Spillway wildlife may move into neighborhoods

Residents could see increase of snakes, mice

Those living near the Bonnet Carré Spillway might see a stream of animals headed their way as spillway wildlife flee the newly flooded areas.

The spillway was opened on April 11 for the first time since 1997. The U.S. Army Corps of Engineers originally opened 84 bays, but pried apart 31 more recently because of the Mississippi River’s rising water levels. Now, water is rapidly emptying into Lake Pontchartrain, forcing many animals from their spillway home.

“I’m sure that the deer pushed right out and the smaller game is also seeking higher ground,” Scott Durham, deer program manager with the Louisiana Wildlife and Fisheries Department, said. “Most of the wildlife in the area was able to get a head start because they just always seem to have a knowledge of what’s coming.”

And while there are some forested areas near the spillway, things have changed a great deal since 1997. Today, many people in Norco and LaPlace live in neighborhoods that border the area.

“For the most part, the wildlife will filter out through the habitat into forested land,” Durham said. “They are going to do what they have to do to survive, even if that means going into someone’s yard.”

Former councilman Lance Marino, who lives in Norco, had a similar experience the last time the spillway opened.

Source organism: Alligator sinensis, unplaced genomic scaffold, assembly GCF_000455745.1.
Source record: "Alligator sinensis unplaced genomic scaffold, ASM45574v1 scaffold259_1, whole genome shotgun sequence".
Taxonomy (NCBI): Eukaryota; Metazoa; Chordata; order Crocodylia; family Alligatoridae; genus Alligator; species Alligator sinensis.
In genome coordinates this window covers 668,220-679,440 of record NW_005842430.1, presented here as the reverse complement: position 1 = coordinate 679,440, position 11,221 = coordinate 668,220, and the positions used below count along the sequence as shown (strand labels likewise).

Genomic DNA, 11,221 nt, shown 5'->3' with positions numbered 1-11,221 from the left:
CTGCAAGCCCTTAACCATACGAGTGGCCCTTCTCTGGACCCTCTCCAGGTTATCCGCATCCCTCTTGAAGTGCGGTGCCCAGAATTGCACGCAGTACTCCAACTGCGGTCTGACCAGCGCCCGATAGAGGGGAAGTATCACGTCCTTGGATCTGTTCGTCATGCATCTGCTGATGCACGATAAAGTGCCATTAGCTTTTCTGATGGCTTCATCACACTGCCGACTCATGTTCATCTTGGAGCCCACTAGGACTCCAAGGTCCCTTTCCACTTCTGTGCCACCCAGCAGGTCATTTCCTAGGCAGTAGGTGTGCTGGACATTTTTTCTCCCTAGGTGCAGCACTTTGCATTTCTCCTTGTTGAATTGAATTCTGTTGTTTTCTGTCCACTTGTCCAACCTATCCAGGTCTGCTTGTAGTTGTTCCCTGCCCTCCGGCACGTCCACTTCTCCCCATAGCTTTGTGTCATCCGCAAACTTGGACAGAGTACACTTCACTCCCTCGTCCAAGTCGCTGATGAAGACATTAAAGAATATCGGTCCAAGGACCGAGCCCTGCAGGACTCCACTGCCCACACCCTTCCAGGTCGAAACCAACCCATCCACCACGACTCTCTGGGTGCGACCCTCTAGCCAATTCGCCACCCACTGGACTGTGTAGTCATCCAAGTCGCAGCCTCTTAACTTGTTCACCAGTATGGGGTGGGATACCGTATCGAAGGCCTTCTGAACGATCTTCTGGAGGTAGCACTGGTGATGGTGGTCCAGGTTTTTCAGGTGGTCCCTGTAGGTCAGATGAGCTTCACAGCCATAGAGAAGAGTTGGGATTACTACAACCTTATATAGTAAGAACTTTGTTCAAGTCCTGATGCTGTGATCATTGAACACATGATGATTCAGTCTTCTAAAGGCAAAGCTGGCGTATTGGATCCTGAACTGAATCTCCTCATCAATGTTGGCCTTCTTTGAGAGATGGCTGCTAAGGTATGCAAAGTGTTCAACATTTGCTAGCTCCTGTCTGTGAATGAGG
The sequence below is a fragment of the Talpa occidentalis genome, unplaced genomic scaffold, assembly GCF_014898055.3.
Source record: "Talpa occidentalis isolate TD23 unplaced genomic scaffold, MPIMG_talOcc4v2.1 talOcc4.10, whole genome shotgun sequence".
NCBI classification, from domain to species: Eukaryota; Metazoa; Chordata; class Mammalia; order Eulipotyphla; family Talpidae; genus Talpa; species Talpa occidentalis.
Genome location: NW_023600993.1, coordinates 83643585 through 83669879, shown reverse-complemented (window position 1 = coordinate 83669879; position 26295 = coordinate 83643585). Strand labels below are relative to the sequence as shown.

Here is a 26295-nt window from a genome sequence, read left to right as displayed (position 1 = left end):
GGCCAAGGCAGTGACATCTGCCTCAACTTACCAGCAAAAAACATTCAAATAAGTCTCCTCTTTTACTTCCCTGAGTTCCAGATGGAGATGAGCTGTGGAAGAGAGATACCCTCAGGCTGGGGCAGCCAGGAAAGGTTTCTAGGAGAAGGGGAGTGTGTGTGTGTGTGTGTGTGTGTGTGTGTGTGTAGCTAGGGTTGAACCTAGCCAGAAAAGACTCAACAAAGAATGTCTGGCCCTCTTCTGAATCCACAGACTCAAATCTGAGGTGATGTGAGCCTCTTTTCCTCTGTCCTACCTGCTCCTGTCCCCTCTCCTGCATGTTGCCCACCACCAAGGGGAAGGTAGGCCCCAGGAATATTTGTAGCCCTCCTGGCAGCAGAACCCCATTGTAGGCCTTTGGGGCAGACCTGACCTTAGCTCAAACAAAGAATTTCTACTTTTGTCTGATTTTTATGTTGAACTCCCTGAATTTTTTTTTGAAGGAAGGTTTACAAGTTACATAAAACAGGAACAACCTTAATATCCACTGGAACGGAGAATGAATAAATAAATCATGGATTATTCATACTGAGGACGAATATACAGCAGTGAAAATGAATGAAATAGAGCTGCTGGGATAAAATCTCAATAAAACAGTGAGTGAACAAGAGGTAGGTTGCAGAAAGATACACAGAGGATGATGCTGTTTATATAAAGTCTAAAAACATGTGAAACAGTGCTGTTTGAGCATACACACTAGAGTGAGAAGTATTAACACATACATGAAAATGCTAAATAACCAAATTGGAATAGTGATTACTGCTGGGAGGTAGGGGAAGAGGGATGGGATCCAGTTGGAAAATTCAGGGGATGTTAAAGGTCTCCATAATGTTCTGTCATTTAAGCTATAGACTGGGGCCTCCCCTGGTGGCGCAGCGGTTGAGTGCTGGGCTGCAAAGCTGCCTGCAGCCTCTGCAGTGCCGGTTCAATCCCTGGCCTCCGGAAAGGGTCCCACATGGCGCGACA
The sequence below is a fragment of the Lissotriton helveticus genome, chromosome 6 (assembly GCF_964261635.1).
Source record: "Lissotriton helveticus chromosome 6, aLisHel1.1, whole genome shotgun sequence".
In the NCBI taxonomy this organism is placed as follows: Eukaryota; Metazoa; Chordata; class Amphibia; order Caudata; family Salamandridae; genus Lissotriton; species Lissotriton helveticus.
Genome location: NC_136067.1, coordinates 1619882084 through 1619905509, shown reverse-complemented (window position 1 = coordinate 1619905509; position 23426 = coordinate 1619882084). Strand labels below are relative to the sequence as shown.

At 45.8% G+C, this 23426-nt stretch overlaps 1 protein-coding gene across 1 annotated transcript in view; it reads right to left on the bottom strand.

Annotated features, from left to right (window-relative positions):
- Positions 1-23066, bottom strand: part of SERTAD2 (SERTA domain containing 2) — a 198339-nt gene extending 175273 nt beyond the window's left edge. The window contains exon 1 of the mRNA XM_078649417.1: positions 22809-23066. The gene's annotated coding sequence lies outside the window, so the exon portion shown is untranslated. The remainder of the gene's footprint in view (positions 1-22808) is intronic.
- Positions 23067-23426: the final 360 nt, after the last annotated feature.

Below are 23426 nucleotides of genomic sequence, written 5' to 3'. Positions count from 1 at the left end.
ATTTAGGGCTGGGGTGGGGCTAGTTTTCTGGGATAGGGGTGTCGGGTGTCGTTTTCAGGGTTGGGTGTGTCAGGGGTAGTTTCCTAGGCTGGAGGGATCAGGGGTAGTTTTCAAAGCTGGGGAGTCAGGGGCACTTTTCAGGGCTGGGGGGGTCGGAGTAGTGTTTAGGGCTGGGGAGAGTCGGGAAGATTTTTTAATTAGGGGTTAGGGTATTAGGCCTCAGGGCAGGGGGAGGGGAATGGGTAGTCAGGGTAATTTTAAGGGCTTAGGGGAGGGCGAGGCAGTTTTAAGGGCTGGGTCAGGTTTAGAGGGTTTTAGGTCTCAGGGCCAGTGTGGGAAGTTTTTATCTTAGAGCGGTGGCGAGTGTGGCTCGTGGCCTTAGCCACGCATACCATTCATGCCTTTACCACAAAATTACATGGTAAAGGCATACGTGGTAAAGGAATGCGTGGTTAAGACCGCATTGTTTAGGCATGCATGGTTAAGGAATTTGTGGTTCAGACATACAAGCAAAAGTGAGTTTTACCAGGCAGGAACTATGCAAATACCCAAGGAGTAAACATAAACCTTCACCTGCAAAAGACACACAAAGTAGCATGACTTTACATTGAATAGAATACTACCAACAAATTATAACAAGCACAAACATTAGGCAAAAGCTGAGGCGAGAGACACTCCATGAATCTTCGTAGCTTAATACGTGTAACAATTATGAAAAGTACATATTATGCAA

“I caught eight snakes during the season the last time the spillway was opened,” Marino said. “I’m not a big fan of snakes, but I know they are good for the environment so I caught them and put them back into the spillway.”

Snakes are just one of the many animals that call the spillway home. Deer, rabbits, nutria, rats, mink, coyotes and raccoons will all be looking for a safe place to hide for the next month.

And even though it’s probable that some of those animals drowned during the opening, Durham says the majority probably escaped in time.

“Wildlife is generally not the highest priority when you are dealing with an emergency,” Durham said. “Still, there is a good amount of forested wetlands on both sides so I doubt that you had a huge mortality rate.”

In evidence of wildlife’s survival instincts, Durham points to Hurricane Katrina.

“Animals just have a way of finding cover,” he said. “After Katrina, we counted 40 deer in this one area, and that rivaled the amount of deer we had seen in that same area before it hit.”

Plus, a lot of the wildlife will be able to shrug off the opening and return full force when it closes.

“Rabbits and mice are highly reproductive, so they really won’t miss a lick,” Durham said.

The spillway is a flood control operation that allows floodwaters from the Mississippi River to flow into Lake Pontchartrain and then into the Gulf of Mexico. The corps has said that the spillway will likely remain open for two weeks to a month.

That all depends on how much rain the area experiences during that time.


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